But then when Kamel called me after 40 minutes and he said that yes, he had been laid off, I could not stop the tears. Because the roof had been ripped off and we were standing in that dark attic, bats and all.

What are we going to do?

I still don’t really know.

In that moment my brain fast forwarded to all the things we needed to figure out. First, email the real estate agents and put a hold on our search. Second… second?

Do we start talking about moving somewhere cheaper? Do we start strategizing pulling the kids out of daycare? What can we afford on just my income plus unemployment? How fast can Kamel turn this around?

Kamel applied for almost 40 jobs in that first week. And we were lucky because he had warning, they gave him a headsup to start looking even before his pay ran out. For that I am so grateful.

In the mean time, many of the things I know are there but choose to ignore are knocking on my door. “Hello? Lauren? We need to talk.”

I’m still telling them that no one is home. I need time to figure it out. When do we have to start moving on these changes? How much time do I have until the bats aren’t just in a house we didn’t buy, but are right here with me?

9 Months Postpartum

Tomorrow I will have been not-pregnant with Fae as long as I was pregnant with Fae. It’s a milestone, something to think about, her birth like center of a see-saw and at this moment everything is balanced. But my body is not a mirror of itself from 18 months ago. I don’t think it ever is. (Looking at my 9 months pp post after Gabe is a shock. I look SO GOOD omg! And young! And ugh….)

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3 days before giving birth to Fae. My last profile shot pregnant.

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1 week postpartum.

Pregnancy is weird. What our bodies go through and recover from is strange. How can we be ballooned out like that and then snap back like a rubber band? Well, it’s not exactly as quick as a rubber band.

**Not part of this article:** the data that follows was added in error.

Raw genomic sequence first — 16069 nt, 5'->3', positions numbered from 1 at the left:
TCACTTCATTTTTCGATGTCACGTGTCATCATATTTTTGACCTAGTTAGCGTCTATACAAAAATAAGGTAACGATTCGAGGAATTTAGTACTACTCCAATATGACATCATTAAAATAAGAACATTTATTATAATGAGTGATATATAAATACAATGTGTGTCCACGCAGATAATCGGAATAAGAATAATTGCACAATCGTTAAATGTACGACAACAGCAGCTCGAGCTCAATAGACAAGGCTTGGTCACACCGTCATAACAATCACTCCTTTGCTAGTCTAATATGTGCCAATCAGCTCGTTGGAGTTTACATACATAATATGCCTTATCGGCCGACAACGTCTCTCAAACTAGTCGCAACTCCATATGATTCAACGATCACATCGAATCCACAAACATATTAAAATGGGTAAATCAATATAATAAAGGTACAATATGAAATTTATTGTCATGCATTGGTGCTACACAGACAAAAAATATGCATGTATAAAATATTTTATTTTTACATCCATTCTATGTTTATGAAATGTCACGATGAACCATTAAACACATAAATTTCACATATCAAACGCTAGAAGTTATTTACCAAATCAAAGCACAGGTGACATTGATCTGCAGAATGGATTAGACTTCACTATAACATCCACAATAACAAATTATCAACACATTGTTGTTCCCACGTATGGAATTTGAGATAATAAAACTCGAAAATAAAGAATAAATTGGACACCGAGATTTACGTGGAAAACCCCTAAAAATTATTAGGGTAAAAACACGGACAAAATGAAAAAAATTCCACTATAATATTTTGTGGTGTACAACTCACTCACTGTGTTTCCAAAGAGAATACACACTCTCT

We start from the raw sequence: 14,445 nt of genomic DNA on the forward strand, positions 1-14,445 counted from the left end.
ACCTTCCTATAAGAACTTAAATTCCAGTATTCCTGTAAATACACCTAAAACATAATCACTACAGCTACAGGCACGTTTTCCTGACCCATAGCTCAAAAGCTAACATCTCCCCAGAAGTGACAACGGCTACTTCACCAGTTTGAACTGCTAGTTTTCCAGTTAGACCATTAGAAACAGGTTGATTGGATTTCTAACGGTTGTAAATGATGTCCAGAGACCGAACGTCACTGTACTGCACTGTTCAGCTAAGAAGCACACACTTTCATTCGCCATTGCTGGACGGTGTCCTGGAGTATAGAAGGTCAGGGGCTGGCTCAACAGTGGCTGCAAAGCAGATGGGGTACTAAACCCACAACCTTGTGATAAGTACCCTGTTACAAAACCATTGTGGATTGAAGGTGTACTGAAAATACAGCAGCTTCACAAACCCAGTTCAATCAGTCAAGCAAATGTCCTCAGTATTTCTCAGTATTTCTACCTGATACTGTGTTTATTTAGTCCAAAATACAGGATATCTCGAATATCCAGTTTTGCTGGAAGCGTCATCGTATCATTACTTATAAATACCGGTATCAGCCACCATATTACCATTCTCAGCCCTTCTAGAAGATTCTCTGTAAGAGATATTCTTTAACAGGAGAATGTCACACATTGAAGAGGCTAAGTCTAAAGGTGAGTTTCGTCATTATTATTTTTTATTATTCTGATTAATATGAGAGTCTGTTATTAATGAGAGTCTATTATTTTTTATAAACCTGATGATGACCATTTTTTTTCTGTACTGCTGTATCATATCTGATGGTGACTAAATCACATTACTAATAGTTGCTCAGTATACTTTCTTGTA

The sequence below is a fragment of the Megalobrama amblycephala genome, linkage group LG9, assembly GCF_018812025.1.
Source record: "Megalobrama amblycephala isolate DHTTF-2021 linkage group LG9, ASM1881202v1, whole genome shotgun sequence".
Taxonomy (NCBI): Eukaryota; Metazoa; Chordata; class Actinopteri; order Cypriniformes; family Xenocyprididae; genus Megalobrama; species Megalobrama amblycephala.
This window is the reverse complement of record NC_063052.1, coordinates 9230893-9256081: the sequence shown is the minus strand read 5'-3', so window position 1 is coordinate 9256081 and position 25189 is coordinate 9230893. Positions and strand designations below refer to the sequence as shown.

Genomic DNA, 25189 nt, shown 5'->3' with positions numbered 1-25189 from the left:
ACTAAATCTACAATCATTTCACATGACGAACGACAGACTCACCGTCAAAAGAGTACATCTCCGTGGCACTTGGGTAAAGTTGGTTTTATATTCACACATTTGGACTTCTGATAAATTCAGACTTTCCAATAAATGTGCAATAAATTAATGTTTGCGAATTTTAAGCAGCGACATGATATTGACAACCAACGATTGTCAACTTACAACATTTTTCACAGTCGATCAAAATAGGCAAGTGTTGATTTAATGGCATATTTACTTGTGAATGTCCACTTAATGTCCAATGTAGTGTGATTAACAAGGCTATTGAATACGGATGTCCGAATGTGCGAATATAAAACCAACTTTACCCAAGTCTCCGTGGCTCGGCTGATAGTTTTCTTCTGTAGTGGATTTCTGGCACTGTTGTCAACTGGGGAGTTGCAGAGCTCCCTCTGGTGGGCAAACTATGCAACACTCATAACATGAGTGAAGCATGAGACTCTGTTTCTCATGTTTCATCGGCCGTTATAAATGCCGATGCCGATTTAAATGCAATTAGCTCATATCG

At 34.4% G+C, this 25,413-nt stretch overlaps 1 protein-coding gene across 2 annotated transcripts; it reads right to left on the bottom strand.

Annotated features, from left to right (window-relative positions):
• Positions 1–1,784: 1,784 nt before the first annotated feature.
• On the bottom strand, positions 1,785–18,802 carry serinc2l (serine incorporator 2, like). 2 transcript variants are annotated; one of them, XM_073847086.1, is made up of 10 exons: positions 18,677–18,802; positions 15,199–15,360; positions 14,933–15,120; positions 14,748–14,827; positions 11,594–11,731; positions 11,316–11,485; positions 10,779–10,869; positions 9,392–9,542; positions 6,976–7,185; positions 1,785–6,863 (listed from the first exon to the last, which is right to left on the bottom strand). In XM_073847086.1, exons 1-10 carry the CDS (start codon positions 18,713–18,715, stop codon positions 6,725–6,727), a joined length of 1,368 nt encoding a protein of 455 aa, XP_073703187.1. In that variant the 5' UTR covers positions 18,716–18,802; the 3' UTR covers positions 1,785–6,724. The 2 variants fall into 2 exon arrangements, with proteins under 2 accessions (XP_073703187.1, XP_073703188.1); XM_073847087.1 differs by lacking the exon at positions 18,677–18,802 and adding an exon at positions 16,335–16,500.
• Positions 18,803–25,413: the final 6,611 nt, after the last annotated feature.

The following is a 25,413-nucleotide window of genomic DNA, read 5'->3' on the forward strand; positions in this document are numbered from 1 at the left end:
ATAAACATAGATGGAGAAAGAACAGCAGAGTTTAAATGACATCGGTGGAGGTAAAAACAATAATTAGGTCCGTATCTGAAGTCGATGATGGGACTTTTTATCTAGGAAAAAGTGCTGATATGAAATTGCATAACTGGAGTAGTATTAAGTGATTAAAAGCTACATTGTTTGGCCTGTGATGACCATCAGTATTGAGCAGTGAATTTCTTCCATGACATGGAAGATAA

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2 weeks postpartum.

This time the whole recovery process feels slow. It was slow right out of the gate. Everything was sore longer, my hips and groin felt fatigued for months. Walking was slow. Getting back into a workout routine was slow. Everything slow.

My tummy skin is still weird and soft. Weird meaning different and inexpiable. When I am on my back it is soft like jello. I can jiggle it around. When I sit it folds in on itself and I have a few tire rolls. In the evenings I can still look 3 months pregnant, a little pooch. Some clothes fit, some clothes don’t. Sometimes I can buy in my old size and sometimes nothing fits right at all. I am less than 5 lbs above my pre-pregnancy weight but that has never made any difference when it comes to postpartum recovery. It’s not the number, it’s the shape.

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9 months postpartum.

My boobs are soft and hang low. They are still recovering from 6 months of breastfeeding. My skin all over has lost its firmness. I think I remember that that is hormonal. I have been working out hard for the last month. Since I stopped breastfeeding I amped up the workouts, amped up the strengthening, and have been paying closer attention to what I eat.

For the last month Kamel and I cut out alcohol and desserts. Except when the world calls for it. Which is a lot less than my 1 beer a day and sometimes a pack of M&Ms that I found in the cupboard. The annoying thing is that it didn’t make much of a difference. Well, not on the scale anyway. I think working out helps my elasticity. It helps my feel sane, it helps me feel strong and energized. It puts parts of me back where they belong.

For months after giving birth I had incontinence issues. Jumping made me pee. Running made me pee. It was a horrible feeling and very demoralizing when you go to the park to jump rope on your lunch and leave after 30 seconds because you’ve peed. Thankfully, at 9 months out that has greatly reduced. I can do jumping jacks and high knees and all the normal working out stuff with mostly not feeling like I’m going to pee. Sometimes I still do a little. We aren’t superheroes.